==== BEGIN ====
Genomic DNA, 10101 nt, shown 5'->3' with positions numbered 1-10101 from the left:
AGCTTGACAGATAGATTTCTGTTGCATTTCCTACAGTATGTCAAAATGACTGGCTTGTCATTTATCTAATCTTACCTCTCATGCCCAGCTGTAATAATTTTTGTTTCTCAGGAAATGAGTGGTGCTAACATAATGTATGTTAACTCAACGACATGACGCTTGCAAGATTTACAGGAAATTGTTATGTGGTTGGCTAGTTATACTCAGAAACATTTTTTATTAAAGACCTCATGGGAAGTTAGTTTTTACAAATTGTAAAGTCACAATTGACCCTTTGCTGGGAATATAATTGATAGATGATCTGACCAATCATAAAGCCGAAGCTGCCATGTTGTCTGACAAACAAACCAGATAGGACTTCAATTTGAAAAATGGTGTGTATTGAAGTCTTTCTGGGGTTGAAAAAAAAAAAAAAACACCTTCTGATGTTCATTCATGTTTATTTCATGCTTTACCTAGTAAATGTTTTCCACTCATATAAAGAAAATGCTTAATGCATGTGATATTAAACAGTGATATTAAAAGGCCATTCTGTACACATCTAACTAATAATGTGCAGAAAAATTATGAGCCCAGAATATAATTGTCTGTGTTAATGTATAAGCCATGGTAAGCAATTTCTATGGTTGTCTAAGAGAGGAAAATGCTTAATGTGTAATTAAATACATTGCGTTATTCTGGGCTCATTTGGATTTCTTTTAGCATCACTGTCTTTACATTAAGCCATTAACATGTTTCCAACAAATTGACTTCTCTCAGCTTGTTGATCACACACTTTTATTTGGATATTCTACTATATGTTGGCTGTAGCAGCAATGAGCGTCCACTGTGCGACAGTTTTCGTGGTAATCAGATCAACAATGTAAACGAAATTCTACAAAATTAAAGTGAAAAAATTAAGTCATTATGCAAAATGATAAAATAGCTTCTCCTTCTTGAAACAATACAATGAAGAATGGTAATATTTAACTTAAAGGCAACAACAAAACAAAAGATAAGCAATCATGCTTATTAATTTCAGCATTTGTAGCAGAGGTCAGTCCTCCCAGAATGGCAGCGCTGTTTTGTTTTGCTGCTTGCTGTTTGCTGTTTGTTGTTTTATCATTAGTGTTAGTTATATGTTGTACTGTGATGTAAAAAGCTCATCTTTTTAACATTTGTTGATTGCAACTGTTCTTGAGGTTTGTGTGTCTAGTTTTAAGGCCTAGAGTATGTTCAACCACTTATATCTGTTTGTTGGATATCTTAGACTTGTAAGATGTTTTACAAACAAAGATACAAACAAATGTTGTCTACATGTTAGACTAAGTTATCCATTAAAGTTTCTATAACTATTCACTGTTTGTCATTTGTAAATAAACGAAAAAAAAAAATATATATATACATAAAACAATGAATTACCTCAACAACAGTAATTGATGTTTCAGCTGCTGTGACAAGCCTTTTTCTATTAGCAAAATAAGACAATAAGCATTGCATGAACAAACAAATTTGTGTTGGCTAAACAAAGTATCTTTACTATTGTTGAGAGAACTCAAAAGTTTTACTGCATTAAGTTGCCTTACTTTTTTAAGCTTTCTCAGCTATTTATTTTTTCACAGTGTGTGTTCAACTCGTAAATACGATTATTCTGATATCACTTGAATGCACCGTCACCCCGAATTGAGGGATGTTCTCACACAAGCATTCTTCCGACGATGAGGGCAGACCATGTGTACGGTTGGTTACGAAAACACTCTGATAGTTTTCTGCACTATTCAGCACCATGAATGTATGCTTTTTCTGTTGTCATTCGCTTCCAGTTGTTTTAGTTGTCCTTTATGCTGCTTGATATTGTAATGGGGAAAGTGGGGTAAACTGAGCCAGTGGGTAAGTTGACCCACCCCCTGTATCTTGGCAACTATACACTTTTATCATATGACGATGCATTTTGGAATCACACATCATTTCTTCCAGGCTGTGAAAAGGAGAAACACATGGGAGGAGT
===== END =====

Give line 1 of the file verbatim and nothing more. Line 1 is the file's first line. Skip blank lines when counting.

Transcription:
Genomic DNA, 10101 nt, shown 5'->3' with positions numbered 1-10101 from the left: